Hands of the Dragon is fairly mundane for what it offers, being a +3 bonus to all Craft, Knowledge, and Profession skills. Presumably, this is meant to be notable for the fact that each of these skills has (potentially infinite) sub-skills, all of which the character is now more skilled at. However, this would be the case for something that boosted all skills in general, or the appropriate ability score, etc. At this point, a small bonus, no matter how widely applied, isn’t the sort of thing that’s likely to be considered exciting.

This one is simply meant a step in moving up the chain – something that would necessarily go along with developing this particular suite of abilities. Once you’ve gotten the hang of applying little magics to speed things up, applying little magics to improve your work seems like an obvious next step. Still, at least it’s an untyped bonus, which is always nice.

Forge of the Dragon makes it so that you don’t need tools to craft (and those that you have grant bonuses). This is a power that’s stronger the more attention you pay to details, since GMs that hand-wave away needing things like needing equipment to craft, or allow for portable equipment, will make this something of a non-ability. If such things are strictly observed, however, then this can become a powerful ability indeed, since crafting that would otherwise be impossible now becomes viable regardless of whether or not the requisite tools are at hand.

This becomes a bit more important if the necessary tools simply aren’t available. Do you want to make microchips in a medieval setting? Have a recipe for the Resplendent Crown of the Dwarven Kings Artifact without access to the Hammer of Moradin that’s normally required to forge it? Cannot find a specialized tool with which to shut down that runaway nuclear reactor? Now it’s no problem!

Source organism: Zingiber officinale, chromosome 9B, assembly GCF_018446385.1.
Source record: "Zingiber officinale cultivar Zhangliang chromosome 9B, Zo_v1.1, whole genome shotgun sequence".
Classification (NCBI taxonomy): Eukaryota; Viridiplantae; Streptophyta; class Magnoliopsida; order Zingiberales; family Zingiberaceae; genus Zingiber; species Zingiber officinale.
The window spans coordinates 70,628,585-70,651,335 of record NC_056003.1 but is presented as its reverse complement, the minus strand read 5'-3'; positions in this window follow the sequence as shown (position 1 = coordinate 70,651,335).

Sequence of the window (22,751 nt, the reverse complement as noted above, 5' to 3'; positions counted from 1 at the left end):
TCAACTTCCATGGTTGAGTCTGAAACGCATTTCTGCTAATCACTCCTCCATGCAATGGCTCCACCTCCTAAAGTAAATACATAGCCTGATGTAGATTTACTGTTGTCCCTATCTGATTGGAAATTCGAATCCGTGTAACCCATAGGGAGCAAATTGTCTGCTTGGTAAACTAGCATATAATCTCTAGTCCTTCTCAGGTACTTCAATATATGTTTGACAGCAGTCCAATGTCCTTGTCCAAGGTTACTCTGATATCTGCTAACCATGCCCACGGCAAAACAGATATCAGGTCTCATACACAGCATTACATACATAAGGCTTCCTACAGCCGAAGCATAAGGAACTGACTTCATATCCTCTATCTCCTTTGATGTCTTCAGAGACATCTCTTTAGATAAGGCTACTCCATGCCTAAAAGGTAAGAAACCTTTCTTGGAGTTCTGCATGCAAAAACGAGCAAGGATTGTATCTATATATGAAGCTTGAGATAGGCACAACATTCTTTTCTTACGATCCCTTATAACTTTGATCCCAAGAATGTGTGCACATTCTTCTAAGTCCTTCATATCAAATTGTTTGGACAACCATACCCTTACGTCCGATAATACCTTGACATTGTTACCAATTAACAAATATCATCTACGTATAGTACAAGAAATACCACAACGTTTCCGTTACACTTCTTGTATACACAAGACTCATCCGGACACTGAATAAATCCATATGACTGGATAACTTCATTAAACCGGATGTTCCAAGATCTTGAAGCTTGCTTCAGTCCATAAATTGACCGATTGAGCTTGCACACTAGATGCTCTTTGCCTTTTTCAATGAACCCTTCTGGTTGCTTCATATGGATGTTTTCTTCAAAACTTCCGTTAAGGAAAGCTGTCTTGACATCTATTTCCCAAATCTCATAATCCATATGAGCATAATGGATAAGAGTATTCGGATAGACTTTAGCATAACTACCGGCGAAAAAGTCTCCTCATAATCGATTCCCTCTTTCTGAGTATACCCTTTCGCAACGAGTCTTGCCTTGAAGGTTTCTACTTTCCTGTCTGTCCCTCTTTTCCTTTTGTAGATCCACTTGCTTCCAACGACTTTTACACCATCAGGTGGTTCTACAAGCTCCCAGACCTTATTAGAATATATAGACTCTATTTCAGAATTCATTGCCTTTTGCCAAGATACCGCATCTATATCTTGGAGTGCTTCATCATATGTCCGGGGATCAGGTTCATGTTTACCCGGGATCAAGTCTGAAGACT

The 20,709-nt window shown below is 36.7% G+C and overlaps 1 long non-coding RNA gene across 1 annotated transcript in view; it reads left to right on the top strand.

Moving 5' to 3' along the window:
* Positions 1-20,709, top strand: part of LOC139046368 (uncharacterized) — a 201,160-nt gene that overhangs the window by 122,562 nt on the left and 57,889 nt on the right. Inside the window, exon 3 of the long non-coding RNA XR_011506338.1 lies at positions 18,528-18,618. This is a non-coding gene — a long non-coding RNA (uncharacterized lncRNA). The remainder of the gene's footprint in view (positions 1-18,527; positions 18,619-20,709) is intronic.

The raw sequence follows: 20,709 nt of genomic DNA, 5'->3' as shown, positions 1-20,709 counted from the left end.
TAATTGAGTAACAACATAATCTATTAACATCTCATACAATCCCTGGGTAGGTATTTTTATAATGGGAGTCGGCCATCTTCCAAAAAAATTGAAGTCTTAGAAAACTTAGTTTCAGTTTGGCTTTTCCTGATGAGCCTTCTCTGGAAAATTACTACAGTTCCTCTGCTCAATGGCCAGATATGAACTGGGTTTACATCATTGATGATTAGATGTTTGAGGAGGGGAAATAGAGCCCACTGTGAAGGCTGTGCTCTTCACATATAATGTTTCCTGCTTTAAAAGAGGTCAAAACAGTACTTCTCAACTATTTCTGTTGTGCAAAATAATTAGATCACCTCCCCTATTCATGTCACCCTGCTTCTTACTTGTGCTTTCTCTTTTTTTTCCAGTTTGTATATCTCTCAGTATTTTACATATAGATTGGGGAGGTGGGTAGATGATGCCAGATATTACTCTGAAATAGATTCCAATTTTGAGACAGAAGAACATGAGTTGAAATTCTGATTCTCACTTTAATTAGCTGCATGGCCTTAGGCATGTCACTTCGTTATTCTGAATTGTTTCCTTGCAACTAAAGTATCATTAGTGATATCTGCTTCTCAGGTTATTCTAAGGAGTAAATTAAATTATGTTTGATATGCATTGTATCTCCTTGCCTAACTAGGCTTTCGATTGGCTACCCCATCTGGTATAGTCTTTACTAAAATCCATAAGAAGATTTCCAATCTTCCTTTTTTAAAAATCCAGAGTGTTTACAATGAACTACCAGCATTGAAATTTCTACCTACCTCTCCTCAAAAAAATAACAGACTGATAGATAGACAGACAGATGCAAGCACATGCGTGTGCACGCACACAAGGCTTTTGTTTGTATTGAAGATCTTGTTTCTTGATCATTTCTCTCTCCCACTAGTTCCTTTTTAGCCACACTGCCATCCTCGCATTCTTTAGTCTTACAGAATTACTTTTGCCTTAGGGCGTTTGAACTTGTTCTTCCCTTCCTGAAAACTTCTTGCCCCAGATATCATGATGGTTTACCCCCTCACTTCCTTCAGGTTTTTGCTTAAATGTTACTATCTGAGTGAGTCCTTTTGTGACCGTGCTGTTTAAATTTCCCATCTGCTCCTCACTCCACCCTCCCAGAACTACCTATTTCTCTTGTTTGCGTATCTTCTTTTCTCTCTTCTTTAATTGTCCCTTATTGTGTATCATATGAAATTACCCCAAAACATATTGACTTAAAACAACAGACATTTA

Admittedly that kind of thing will never come up at all in many games – but anyone taking this ability sequence is probably going to be trying to push the limits.

Manufacture increases crafting speed ten-fold. Presuming that this stacks with Taskmaster (q.v.), you can conceivably create even large-scale projects in the blink of an eye if your check result is high enough. You still need the raw materials (especially if you also want to enchant what you make), but if you’re taking this power that’s probably not going to be a problem.

The trick here is that Taskmaster refers to small-scale mundane tasks – but Manufacture is not so limited. It accelerates creating items of any kind, so you can create magical items, or castles, or whatever, in one-tenth the usual time. Secondarily, Manufacture does stack with Taskmaster when it comes to small-scale mundane crafts – but only according to the usual rules for adding multipliers. That’s not as exciting as wrapping yourself in a dragonfire construct, but non-combat stuff rarely is.